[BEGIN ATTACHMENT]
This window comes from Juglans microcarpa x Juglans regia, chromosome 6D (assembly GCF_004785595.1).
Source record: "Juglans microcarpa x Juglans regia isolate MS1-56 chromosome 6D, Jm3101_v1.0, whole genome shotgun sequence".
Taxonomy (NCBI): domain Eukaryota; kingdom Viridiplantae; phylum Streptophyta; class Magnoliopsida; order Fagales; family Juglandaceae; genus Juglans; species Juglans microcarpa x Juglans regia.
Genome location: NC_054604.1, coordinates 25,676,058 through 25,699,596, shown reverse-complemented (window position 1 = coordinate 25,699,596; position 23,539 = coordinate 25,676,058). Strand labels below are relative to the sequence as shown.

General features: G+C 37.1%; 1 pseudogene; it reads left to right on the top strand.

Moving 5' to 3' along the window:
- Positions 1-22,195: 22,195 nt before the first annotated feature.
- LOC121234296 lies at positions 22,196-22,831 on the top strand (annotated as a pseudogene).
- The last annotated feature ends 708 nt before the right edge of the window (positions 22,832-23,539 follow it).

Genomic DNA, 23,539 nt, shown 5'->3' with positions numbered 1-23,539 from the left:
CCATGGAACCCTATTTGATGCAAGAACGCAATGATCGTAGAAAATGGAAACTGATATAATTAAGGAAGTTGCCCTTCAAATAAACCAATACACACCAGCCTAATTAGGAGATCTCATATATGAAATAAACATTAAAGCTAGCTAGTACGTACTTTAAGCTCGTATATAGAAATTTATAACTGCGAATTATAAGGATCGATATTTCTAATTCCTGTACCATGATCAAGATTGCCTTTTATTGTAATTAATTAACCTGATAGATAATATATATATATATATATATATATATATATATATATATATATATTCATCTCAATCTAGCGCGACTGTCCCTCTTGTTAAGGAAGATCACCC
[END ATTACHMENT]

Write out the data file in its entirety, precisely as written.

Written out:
This window comes from Juglans microcarpa x Juglans regia, chromosome 6D (assembly GCF_004785595.1).
Source record: "Juglans microcarpa x Juglans regia isolate MS1-56 chromosome 6D, Jm3101_v1.0, whole genome shotgun sequence".
Taxonomy (NCBI): domain Eukaryota; kingdom Viridiplantae; phylum Streptophyta; class Magnoliopsida; order Fagales; family Juglandaceae; genus Juglans; species Juglans microcarpa x Juglans regia.
Genome location: NC_054604.1, coordinates 25,676,058 through 25,699,596, shown reverse-complemented (window position 1 = coordinate 25,699,596; position 23,539 = coordinate 25,676,058). Strand labels below are relative to the sequence as shown.

General features: G+C 37.1%; 1 pseudogene; it reads left to right on the top strand.

Moving 5' to 3' along the window:
- Positions 1-22,195: 22,195 nt before the first annotated feature.
- LOC121234296 lies at positions 22,196-22,831 on the top strand (annotated as a pseudogene).
- The last annotated feature ends 708 nt before the right edge of the window (positions 22,832-23,539 follow it).

Genomic DNA, 23,539 nt, shown 5'->3' with positions numbered 1-23,539 from the left:
CCATGGAACCCTATTTGATGCAAGAACGCAATGATCGTAGAAAATGGAAACTGATATAATTAAGGAAGTTGCCCTTCAAATAAACCAATACACACCAGCCTAATTAGGAGATCTCATATATGAAATAAACATTAAAGCTAGCTAGTACGTACTTTAAGCTCGTATATAGAAATTTATAACTGCGAATTATAAGGATCGATATTTCTAATTCCTGTACCATGATCAAGATTGCCTTTTATTGTAATTAATTAACCTGATAGATAATATATATATATATATATATATATATATATATATATATATATATTCATCTCAATCTAGCGCGACTGTCCCTCTTGTTAAGGAAGATCACCC